What is the difference between wills and trusts, and what difference does it make to me?
You have probably seen some film where all the family gather around to hear the lawyer reading the will of a recently deceased great uncle, with the assembled family members sitting and listening eagerly to the provisions of the trust set up under the will. If you imagine that such proceedings are only relevant to very wealthy people, or you simply do not recognize the importance of dealing with these issues while you are still in a position to do so, you are not alone. Estimates are that over half the population of the United States do not get round to making a will. Presumably many of these never proceed to drawing up a will because of a lack of grasp of its relevance to their situation.
The distinction between wills and trusts.
The concept of the will is better known that that of the trust. The will is a legally bounding document that lays out how a person's property is going to be divided up after his death. Executors to administer the will are named and there may also be provisions appointing guardians for young children until they search a certain age.
The trust establishes a body for taking over the ownership and managing the deceased person's assets. Trustees are named to manage the trust and distribute funds or property to beneficiaries. There are a number of different kinds of trust. Most frequently a discretionary trust is set up. As the name indicates this trust arrangement leaves it up to the trustees to decide how assets should be distributed. The person who sets up the trust normally puts in writing his wishes about how he wants the trustees to handle the assets.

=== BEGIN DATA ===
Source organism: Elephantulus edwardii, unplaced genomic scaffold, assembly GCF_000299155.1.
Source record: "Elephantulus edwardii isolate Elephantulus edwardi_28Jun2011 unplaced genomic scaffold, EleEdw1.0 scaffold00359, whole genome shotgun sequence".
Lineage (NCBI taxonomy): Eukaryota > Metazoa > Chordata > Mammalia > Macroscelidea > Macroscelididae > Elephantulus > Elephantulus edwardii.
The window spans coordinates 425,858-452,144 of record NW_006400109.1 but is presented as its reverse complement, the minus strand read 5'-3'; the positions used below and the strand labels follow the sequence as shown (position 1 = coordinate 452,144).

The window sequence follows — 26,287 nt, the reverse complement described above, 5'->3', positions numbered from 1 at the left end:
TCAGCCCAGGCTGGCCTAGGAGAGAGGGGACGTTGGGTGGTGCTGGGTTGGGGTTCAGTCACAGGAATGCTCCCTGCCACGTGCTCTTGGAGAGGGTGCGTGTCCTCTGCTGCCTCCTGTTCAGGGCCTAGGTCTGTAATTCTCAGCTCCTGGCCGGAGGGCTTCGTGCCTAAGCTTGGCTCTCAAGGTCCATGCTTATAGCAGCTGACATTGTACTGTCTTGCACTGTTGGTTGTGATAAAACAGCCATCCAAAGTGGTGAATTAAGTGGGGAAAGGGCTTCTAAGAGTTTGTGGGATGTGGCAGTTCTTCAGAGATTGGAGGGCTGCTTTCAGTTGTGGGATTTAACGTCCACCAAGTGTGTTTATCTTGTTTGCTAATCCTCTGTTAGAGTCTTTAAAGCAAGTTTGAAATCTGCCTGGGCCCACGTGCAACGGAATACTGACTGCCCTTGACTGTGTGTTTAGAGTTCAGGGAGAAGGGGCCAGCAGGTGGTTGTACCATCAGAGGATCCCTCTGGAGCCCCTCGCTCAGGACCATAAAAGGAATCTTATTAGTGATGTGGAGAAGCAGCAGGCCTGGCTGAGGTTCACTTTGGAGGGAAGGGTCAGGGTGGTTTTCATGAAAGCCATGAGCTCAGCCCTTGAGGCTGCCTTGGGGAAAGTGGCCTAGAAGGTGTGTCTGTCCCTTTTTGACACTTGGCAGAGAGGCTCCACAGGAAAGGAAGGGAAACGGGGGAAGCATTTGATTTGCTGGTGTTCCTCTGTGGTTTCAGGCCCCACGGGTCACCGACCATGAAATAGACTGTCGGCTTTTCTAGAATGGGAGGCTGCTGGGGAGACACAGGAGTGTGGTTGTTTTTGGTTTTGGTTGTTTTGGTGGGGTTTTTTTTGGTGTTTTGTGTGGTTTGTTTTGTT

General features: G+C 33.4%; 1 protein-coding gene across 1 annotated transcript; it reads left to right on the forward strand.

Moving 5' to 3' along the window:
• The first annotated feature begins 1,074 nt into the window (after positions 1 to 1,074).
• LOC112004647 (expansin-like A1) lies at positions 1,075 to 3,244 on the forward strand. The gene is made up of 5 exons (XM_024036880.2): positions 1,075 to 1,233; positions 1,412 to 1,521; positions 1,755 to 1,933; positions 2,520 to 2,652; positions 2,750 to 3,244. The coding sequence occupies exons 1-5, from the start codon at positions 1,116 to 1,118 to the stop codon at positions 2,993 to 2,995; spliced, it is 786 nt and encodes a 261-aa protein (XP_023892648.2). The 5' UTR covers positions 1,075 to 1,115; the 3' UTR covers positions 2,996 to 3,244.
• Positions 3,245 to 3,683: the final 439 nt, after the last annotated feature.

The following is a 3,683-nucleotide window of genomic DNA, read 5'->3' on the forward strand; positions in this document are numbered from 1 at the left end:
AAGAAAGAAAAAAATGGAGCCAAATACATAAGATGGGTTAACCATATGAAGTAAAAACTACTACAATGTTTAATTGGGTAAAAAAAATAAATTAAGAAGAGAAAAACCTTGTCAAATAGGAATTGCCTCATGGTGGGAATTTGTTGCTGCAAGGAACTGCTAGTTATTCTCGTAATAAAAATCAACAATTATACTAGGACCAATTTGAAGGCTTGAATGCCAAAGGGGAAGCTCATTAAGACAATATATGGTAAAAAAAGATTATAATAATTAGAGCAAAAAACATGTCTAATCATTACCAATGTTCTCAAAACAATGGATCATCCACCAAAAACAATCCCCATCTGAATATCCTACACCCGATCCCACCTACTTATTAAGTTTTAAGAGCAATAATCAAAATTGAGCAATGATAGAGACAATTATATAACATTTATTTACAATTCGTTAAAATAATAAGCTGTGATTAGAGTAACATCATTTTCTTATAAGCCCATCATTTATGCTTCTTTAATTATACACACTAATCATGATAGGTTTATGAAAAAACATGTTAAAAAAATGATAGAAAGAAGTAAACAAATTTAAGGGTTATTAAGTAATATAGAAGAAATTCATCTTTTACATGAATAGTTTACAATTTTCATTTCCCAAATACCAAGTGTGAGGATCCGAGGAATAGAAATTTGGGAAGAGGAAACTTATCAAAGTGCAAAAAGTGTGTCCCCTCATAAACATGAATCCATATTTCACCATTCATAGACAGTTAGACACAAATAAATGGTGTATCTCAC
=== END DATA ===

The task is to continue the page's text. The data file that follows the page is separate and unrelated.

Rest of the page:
Other trust types include the protective trust where a person is given a life interest in the trust. It is also possible to establish what is termed an accumulation and maintenance trust. This arrangement can be used to protect the interest of young children who are not in a position to make financial decisions on their own behalf. They become eligible to benefit from the trust when they reach a certain age, eighteen or twenty one are the usual ages set.
It is also possible to make trusts revocable or irrevocable. In the latter case the person setting up the trust resigns the right to change its provisions while in the former case he reserves the right to change its provisions.
Whatever provisions you decide to make for your estate, and it is very worthwhile to make such provisions, you are strongly advised to use the service of an experienced lawyer who knows all the intricacies of your state's property law
Principal attorney Michael W. Alpert is an Ivy-League graduate of Cornell University School of Industrial and Labor Relations. Graduate of Hofstra University School of Law. Admitted to practice in all New York State Courts and Eastern and Southern District of New York. The New York City law firm opened in 2005. Prior to firm foundation, a Deputy Nassau County Attorney in the Bureau of Municipal Affairs and the Bureau of Tax Certiorari and Condemnation. See: New York Attorney
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